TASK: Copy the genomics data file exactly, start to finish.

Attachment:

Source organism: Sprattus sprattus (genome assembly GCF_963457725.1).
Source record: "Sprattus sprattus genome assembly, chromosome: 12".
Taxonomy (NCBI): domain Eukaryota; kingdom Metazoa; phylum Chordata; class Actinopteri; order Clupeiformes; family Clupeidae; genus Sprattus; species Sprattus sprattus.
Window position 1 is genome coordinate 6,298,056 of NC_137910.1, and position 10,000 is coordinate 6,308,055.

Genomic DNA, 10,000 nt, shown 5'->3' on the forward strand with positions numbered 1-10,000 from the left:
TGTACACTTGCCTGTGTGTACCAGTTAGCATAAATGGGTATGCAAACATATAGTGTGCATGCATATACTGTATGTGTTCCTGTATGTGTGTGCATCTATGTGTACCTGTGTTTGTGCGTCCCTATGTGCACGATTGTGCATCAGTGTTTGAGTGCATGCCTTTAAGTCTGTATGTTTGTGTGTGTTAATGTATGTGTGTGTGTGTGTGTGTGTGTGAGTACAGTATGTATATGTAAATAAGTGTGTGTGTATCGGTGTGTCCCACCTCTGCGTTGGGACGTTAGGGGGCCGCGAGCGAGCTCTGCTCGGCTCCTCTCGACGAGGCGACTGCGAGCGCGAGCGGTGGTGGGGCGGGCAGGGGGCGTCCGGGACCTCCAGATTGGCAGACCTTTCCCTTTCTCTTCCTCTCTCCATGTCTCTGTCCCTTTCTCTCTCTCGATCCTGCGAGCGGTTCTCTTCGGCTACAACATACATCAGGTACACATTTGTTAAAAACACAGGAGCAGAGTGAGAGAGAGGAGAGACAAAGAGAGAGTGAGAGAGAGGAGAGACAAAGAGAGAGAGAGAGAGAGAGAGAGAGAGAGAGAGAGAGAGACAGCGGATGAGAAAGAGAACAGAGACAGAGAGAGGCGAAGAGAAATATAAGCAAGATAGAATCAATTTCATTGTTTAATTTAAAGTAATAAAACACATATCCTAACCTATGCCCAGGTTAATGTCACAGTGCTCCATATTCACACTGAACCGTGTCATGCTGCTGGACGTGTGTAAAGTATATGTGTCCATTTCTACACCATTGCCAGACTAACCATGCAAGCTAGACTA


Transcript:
Source organism: Sprattus sprattus (genome assembly GCF_963457725.1).
Source record: "Sprattus sprattus genome assembly, chromosome: 12".
Taxonomy (NCBI): domain Eukaryota; kingdom Metazoa; phylum Chordata; class Actinopteri; order Clupeiformes; family Clupeidae; genus Sprattus; species Sprattus sprattus.
Window position 1 is genome coordinate 6,298,056 of NC_137910.1, and position 10,000 is coordinate 6,308,055.

Genomic DNA, 10,000 nt, shown 5'->3' on the forward strand with positions numbered 1-10,000 from the left:
TGTACACTTGCCTGTGTGTACCAGTTAGCATAAATGGGTATGCAAACATATAGTGTGCATGCATATACTGTATGTGTTCCTGTATGTGTGTGCATCTATGTGTACCTGTGTTTGTGCGTCCCTATGTGCACGATTGTGCATCAGTGTTTGAGTGCATGCCTTTAAGTCTGTATGTTTGTGTGTGTTAATGTATGTGTGTGTGTGTGTGTGTGTGTGAGTACAGTATGTATATGTAAATAAGTGTGTGTGTATCGGTGTGTCCCACCTCTGCGTTGGGACGTTAGGGGGCCGCGAGCGAGCTCTGCTCGGCTCCTCTCGACGAGGCGACTGCGAGCGCGAGCGGTGGTGGGGCGGGCAGGGGGCGTCCGGGACCTCCAGATTGGCAGACCTTTCCCTTTCTCTTCCTCTCTCCATGTCTCTGTCCCTTTCTCTCTCTCGATCCTGCGAGCGGTTCTCTTCGGCTACAACATACATCAGGTACACATTTGTTAAAAACACAGGAGCAGAGTGAGAGAGAGGAGAGACAAAGAGAGAGTGAGAGAGAGGAGAGACAAAGAGAGAGAGAGAGAGAGAGAGAGAGAGAGAGAGAGAGAGACAGCGGATGAGAAAGAGAACAGAGACAGAGAGAGGCGAAGAGAAATATAAGCAAGATAGAATCAATTTCATTGTTTAATTTAAAGTAATAAAACACATATCCTAACCTATGCCCAGGTTAATGTCACAGTGCTCCATATTCACACTGAACCGTGTCATGCTGCTGGACGTGTGTAAAGTATATGTGTCCATTTCTACACCATTGCCAGACTAACCATGCAAGCTAGACTA